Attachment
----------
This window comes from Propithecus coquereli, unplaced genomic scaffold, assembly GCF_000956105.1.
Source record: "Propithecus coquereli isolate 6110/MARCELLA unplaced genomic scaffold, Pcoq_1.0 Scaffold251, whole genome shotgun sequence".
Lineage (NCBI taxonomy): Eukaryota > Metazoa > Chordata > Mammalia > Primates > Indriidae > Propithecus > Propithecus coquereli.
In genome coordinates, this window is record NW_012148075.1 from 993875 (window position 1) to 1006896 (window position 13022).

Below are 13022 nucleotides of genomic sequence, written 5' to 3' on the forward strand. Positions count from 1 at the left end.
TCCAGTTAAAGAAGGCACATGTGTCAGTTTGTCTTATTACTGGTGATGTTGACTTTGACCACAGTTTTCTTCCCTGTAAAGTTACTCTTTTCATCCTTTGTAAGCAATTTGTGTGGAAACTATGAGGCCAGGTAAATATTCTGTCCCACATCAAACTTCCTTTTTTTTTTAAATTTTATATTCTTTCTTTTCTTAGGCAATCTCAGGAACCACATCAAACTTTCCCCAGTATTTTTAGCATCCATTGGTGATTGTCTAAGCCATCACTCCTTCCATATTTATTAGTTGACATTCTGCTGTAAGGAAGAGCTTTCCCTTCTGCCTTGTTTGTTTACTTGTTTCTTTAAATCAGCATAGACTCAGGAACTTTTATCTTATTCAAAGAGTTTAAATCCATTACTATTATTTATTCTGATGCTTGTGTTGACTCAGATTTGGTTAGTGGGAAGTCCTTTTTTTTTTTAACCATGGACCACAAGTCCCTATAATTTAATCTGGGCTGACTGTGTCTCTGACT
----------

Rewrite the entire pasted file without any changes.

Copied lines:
This window comes from Propithecus coquereli, unplaced genomic scaffold, assembly GCF_000956105.1.
Source record: "Propithecus coquereli isolate 6110/MARCELLA unplaced genomic scaffold, Pcoq_1.0 Scaffold251, whole genome shotgun sequence".
Lineage (NCBI taxonomy): Eukaryota > Metazoa > Chordata > Mammalia > Primates > Indriidae > Propithecus > Propithecus coquereli.
In genome coordinates, this window is record NW_012148075.1 from 993875 (window position 1) to 1006896 (window position 13022).

Below are 13022 nucleotides of genomic sequence, written 5' to 3' on the forward strand. Positions count from 1 at the left end.
TCCAGTTAAAGAAGGCACATGTGTCAGTTTGTCTTATTACTGGTGATGTTGACTTTGACCACAGTTTTCTTCCCTGTAAAGTTACTCTTTTCATCCTTTGTAAGCAATTTGTGTGGAAACTATGAGGCCAGGTAAATATTCTGTCCCACATCAAACTTCCTTTTTTTTTTAAATTTTATATTCTTTCTTTTCTTAGGCAATCTCAGGAACCACATCAAACTTTCCCCAGTATTTTTAGCATCCATTGGTGATTGTCTAAGCCATCACTCCTTCCATATTTATTAGTTGACATTCTGCTGTAAGGAAGAGCTTTCCCTTCTGCCTTGTTTGTTTACTTGTTTCTTTAAATCAGCATAGACTCAGGAACTTTTATCTTATTCAAAGAGTTTAAATCCATTACTATTATTTATTCTGATGCTTGTGTTGACTCAGATTTGGTTAGTGGGAAGTCCTTTTTTTTTTTAACCATGGACCACAAGTCCCTATAATTTAATCTGGGCTGACTGTGTCTCTGACT